Saakashvili's government has implemented a massive clamp-down on the thieves-in-law, claiming that all of them are either in prison or outside the country. The government is building two new prisons that will contain special blocs for thieves-in-law in which their contact with one another and the outside world will be severely curtailed. The immediate result of taking the thieves-in-law out of circulation, however, has been a rise in petty crime. They had ridden herd on hoodlums for years, and the new police don't yet have the experience to take their place.
While the government employs draconian measures, Georgia's friends in the West are busy encouraging and assisting with more traditional institutional reforms. In July 2004 the EU Commission dispatched a mission devoted solely to reforming the criminal justice system. A preliminary needs-assessment by the EU's rule-of-law mission found the judges poorly educated, underpaid, working in decrepit, often windowless courtrooms and offices, subject to intimidation and totally lacking in professional pride. Cases move through the court system so slowly that most of those arrested spend some eight months in pre-trial detention. Defense attorneys and prosecutors often agree on payments in lieu of other punishments, and the judge rubber stamps the deal--often without even knowing how much money has changed hands. The Ministry of Justice now wants to purge judges and prosecutors from the old regime, Jacobin-style; the EU mission is urging it instead to subject them to regular disciplinary procedures under a High Council of Justice. According to the head of the EU mission, Sylvie Pantz, the government's work on legal reform has been fitful. "When something isn't being done", says Ms. Pantz, "it's always hard to tell whether a Georgian lacks political will or is just negligent."
In the past, judges would receive a phone call telling them how to decide, and the role of prosecutors was limited to choosing the sentence. "Lately", says one highly placed Western official, "we're seeing a return to telephone justice." There are rumors that judges are taking more bribes than ever because they sense that their time is running out.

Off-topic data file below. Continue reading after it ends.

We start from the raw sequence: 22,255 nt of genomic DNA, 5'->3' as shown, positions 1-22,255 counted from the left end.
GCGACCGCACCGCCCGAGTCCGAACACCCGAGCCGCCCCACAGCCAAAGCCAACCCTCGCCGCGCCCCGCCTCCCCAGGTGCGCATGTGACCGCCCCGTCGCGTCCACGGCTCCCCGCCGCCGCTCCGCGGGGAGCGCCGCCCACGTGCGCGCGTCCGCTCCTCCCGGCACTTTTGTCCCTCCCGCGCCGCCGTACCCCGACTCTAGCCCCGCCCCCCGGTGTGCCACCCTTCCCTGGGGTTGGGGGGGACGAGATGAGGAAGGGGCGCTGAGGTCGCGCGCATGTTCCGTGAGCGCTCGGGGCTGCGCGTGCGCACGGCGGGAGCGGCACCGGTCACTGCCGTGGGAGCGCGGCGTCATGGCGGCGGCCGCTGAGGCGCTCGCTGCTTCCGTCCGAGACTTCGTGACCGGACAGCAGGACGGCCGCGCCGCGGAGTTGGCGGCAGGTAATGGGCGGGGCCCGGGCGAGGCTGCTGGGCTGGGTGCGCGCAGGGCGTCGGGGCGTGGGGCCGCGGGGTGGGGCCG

Last October a presidential decree created a nine-part working group to overhaul the criminal justice system. Influenced by those educated in the United States and anxious to raise the system's credibility in the public eye, the group introduced a constitutional amendment creating the right to trial by jury.
The American Bar Association's Central European and Eurasian Law Initiative (ABA-CEELI), the NGO that administers the U.S. government's rule-of-law program, is wrestling with Plato's famous conundrum, "Who will guard the Guardians?" The law faculty, where Georgia's jurists are born, is considered perhaps the most corrupt institution in the country. Generally, students just pay for degrees--and until now, this has been the only qualification for practicing law. To raise professional standards, ABA-CEELI has created a bar association along with a challenging entrance exam. Beginning in June 2006, only members of the bar will be allowed to practice. The first bar exam, administered in November 2003, the day after Shevardnadze resigned, was rife with cheating. Beating Georgians at cheating on exams is like beating a grand master at chess. ABA-CEELI has created a data base with 5,000 questions and a computer program to choose questions for the exam at random. Future exams will also reorder questions so they don't match practice questions in the study guide, which exam-takers used as a basis for quickly navigating through crib sheets.
The Georgian Dilemma
Despite these programs, Georgia's foreign friends remain uneasy about some of the extralegal methods the Saakashvili Administration uses to establish the rule of law. "The government urgently needed to consolidate power, real power--like 'pick up the phone and tell an official to get something done' sort of power", says a leading expert on corruption in Georgia. "When this government has had to choose between doing things legally and doing things quickly . . . it has chosen to act quickly."